If you’re heading for a stroll down Duke of Gloucester Street, a jog along a local trail, or even a quick dip at an area beach, perhaps there’s room for a “plus one” to join in the fun? While dogs are up for adoption at the Heritage Humane Society, one of the hidden gems at the shelter is eager to share is that many of its homeless dogs are available to be signed out for a Fido Field Trip.
The Fido Field Trips initiative launched in July 2019 in part with the shelter’s dog whisperer, Adam Claar. The first-ever Fido Field Trip was July 6 that year. A volunteer took an adoptable dog named Zoey to Colonial Williamsburg for a few hours of adventure. That day kicked off the almost 500 Fido Fieldtrips that have since helped dogs like Zoey get a much-needed break from shelter life.
The Fido Field Trips is often tailored to the dog’s personality. Common outings include a car ride on a beautiful day, a hike, a visit to a volunteer’s home, or even a nice stroll. These outings help the dogs with managing kennel stress, burn off energy and get more exposure to the community they are eager to join.
Signing the Field Trip Permission Slip
It’s easy to add a fun twist to a dog-lover’s day with a Fido Field Trip. The volunteer-run program begins with completing the required volunteer training. After that, it’s time for adventure.
While the Heritage Humane Society doesn’t provide an old-school brown bag lunch, it does ask for a quick field trip report. Volunteers who take dogs on a Fido Field Trip are asked to complete “pup report” at the end of their adventure. These reports give the shelter lots of helpful information about the dog that may not otherwise be learned by the staff if the dog is limited to the shelter. The team learns how the dog behaved off-property, what it was like in the car, how it engaged with others and adapted to new surroundings, what their personality is like outside the shelter environment, their interactions with adults, kids, and other animals, and more. Some places such as Home Depot and Tractor Supply even let the dogs come inside to shop with their field trip “chaperone.”
“Fido Field Trips have given us the opportunities to learn so much more about the dogs that we care for in the shelter environment by learning more about their true personalities outside of the shelter,” says Emily Glickman, Medical & Foster Care Dog Lead at the Heritage Humane Society. “While we all do our best to get to know each individual animal in the shelter, Fido Field Trips have immensely helped in gaining knowledge about the dogs in our care and how they are in public settings: with kids, other dogs, and people away from the shelter environment. The dog that barks from his or her kennel as people walk by might actually be the most family friendly dog. This is why Fido Field Trips are so important!”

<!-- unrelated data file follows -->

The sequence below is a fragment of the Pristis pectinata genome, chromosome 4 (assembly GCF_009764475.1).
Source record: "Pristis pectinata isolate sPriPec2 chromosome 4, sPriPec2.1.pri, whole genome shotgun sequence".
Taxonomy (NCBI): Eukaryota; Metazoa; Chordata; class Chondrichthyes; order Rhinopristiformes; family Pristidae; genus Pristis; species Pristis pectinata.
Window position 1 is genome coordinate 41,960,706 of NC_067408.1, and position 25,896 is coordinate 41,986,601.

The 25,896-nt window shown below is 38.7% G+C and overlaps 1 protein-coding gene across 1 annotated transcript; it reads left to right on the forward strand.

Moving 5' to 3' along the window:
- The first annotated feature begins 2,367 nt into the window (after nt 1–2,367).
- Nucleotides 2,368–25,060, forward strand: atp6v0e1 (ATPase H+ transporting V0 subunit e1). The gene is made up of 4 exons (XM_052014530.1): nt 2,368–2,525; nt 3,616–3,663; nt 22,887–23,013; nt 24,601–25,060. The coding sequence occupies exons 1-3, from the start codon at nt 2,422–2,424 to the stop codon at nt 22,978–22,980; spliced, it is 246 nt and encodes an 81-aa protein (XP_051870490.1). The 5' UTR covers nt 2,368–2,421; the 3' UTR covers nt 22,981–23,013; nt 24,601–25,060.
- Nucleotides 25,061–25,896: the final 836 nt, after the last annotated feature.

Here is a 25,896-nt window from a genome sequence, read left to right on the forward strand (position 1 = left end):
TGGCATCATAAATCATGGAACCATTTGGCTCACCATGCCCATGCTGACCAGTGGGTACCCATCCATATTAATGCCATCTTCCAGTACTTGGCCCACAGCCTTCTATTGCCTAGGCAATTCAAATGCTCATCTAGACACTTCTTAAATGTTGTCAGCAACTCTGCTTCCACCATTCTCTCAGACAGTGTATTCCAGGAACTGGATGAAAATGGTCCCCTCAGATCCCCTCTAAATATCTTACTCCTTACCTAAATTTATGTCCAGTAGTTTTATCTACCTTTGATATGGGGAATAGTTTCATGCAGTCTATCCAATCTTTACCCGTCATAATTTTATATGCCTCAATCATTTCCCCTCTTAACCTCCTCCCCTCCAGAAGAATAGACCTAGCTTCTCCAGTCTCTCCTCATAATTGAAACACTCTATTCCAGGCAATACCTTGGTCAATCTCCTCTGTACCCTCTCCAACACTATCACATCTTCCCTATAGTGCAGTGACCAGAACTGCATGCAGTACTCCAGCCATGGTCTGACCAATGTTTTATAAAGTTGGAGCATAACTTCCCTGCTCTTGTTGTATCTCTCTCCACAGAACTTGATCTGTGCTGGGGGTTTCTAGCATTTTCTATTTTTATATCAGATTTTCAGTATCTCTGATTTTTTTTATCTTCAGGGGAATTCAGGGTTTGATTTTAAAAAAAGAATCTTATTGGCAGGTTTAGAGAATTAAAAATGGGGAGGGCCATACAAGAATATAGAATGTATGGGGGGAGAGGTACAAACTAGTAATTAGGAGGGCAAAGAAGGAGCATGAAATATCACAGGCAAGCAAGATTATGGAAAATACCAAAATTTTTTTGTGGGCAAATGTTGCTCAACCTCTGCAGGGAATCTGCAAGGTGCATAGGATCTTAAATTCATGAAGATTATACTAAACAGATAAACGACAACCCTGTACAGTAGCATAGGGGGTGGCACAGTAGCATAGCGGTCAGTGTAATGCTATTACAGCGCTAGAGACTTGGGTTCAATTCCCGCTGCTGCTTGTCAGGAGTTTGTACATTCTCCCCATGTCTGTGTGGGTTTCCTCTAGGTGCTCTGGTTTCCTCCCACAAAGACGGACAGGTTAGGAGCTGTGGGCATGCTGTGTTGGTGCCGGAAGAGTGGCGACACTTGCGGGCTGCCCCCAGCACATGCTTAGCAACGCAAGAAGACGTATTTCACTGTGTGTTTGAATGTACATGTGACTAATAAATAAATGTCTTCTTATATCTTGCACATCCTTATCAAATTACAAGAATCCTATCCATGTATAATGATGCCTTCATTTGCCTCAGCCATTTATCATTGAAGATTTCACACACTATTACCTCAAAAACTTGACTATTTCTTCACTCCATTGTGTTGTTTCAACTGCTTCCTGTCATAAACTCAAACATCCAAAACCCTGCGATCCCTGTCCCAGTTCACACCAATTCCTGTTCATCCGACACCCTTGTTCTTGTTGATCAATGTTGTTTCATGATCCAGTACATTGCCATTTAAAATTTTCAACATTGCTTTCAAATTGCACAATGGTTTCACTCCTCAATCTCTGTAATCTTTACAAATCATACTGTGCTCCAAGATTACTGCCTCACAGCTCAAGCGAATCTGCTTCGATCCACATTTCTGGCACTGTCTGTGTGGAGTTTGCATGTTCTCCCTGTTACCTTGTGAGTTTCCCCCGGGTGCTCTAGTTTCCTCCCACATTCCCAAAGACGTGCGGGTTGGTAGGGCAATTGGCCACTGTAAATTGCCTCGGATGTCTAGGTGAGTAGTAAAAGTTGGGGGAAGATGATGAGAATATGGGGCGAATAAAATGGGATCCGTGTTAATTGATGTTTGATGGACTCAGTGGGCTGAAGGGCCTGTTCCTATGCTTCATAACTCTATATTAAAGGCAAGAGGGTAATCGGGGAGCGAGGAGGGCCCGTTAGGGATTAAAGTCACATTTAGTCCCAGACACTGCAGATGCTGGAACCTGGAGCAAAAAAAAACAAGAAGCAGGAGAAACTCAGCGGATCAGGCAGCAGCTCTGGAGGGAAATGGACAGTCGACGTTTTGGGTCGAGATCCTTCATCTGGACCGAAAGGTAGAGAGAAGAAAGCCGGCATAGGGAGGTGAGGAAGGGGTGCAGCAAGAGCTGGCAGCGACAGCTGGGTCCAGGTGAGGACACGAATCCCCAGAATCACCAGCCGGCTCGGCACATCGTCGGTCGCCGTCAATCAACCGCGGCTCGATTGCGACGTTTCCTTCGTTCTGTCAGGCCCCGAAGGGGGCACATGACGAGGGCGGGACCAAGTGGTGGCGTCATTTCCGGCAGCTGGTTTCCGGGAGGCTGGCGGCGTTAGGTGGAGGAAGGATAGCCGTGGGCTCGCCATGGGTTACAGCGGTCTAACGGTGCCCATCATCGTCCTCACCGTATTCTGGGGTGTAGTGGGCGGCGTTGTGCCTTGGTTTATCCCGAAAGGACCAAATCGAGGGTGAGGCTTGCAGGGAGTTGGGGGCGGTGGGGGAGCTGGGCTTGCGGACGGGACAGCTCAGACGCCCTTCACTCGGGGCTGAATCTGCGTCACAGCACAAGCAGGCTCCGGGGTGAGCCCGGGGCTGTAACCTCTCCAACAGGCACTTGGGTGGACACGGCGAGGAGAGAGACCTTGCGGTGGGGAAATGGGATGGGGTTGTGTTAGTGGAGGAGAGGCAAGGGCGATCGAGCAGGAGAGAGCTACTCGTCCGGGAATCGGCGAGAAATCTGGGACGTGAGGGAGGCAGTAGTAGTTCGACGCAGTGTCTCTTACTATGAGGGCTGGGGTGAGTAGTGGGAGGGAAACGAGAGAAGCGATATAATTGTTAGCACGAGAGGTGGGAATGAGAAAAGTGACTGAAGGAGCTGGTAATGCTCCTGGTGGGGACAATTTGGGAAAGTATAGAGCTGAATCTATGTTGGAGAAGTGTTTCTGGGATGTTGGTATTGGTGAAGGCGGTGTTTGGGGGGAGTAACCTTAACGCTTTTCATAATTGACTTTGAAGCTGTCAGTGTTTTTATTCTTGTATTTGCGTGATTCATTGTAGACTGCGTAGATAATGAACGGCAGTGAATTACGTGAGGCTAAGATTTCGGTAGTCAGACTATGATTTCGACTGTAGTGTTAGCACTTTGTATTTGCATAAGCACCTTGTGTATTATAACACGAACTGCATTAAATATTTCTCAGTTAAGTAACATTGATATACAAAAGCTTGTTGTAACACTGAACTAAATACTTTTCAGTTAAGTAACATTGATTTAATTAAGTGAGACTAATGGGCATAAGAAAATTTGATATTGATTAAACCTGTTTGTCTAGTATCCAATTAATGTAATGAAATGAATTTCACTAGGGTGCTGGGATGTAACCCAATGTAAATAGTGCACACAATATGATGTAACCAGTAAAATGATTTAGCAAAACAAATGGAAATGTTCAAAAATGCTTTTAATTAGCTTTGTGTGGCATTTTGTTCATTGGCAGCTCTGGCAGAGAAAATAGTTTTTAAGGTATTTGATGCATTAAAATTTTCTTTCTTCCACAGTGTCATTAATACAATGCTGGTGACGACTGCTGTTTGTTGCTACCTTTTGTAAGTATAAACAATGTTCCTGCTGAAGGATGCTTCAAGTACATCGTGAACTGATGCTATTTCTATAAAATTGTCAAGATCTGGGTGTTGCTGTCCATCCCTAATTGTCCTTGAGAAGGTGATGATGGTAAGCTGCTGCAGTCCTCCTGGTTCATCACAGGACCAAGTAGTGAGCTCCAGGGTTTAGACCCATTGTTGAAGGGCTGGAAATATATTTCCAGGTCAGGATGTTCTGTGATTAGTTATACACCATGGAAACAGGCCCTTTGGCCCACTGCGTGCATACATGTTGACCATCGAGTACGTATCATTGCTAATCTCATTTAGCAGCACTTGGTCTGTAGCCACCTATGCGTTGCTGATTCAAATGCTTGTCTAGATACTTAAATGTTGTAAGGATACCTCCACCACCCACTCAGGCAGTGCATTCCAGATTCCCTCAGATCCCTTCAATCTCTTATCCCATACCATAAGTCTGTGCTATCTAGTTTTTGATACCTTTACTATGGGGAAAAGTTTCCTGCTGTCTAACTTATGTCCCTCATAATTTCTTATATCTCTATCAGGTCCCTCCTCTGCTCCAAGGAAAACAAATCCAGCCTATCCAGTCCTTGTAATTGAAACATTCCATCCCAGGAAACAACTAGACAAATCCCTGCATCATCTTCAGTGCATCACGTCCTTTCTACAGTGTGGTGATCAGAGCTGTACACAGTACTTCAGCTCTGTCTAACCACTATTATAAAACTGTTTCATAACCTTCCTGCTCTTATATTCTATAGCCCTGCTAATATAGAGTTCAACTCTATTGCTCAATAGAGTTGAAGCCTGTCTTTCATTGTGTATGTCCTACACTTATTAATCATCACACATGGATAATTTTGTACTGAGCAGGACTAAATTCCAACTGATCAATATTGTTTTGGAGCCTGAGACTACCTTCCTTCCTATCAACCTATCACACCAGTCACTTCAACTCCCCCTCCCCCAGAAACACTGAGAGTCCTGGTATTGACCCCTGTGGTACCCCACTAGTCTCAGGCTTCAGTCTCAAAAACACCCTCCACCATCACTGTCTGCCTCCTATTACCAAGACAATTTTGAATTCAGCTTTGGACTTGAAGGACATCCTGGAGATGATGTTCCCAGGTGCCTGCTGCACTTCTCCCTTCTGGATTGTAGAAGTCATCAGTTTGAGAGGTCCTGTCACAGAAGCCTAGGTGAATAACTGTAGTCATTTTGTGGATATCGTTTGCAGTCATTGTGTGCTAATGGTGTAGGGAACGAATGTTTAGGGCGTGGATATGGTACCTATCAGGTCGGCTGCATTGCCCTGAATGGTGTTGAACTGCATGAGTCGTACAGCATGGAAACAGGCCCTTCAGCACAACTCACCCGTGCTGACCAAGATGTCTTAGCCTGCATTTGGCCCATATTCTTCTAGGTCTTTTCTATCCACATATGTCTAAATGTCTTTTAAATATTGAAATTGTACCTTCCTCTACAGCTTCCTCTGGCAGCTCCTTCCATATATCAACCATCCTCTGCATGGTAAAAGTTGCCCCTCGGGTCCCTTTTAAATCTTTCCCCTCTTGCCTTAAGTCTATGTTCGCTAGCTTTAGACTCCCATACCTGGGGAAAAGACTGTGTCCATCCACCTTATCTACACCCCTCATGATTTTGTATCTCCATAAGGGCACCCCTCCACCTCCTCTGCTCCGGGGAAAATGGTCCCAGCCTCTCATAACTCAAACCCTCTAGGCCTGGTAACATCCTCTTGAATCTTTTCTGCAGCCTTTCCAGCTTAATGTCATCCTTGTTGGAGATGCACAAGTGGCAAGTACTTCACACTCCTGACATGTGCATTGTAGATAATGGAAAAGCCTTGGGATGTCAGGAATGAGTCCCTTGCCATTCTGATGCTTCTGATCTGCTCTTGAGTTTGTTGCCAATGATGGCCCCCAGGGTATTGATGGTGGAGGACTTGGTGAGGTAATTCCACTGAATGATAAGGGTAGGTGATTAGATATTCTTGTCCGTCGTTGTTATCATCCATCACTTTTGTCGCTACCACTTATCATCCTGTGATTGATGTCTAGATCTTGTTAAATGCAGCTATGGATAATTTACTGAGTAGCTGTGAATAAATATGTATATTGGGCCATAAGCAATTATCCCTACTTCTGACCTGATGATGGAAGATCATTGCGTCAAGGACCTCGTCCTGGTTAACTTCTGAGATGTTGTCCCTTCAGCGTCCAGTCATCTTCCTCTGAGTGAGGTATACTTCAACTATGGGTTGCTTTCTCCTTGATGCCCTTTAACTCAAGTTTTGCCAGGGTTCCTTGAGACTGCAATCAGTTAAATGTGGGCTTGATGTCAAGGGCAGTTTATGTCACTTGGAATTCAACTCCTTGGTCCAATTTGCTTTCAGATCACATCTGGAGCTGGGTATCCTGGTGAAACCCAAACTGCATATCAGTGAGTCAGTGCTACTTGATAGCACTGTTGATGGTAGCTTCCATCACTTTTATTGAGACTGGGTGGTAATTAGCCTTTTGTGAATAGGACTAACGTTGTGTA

Meet Fido Field Trip Volunteer Extraordinaire, Janet Zikes
For dog lover Janet Zikes, Fido Field Trips have been a scheduled part of her week since February 2020. She usually takes dogs out at least 2-3 times a week. Her soft spot is working with the dogs that have been at the Heritage Humane Society for long periods of time. Currently she is taking Jerome, Mack, and Orion out regularly. Jerome celebrated his one-year anniversary of being at the shelter and is eager for a forever home.
For Zikes, taking dogs on Fido Field Trips is one of the great experiences of volunteering. There are many benefits including giving the dogs a great mental health break, getting them out of what is often a stressful situation to one where they can experience a little fun, get some affection, and some exercise. For some of the dogs that sometimes have a more difficult time in the shelter environment, the Fido Field Trip is even more beneficial.
“Jerome is one of those dogs that has come a long way after many Fido Field Trips,” shares Janet Zikes, volunteer at the Heritage Humane Society. “When I first started taking Jerome on field trips, he was often reactive to other people and animals. Now after many Fido Field Trips he is not reactive and I often get comments about how handsome and well behaved he is.”
Fido Field Trip dogs wear an orange vest labeled with “Adopt Me.” For Zikes, Mack is another dog that has benefited from Fido Field Trips. He is young and energetic and the excursions give him an outlet for some of that energy. The last time Zikes had him at Colonial Williamsburg, he had a great meeting with one of the people there and he was very affectionate and a great ambassador for Heritage Humane Society.
To learn more and sign up, visit HeritageHumane.org or call 757-221-0150. Heritage Humane Society is located at 430 Waller Mill Road, Williamsburg, VA 23185.
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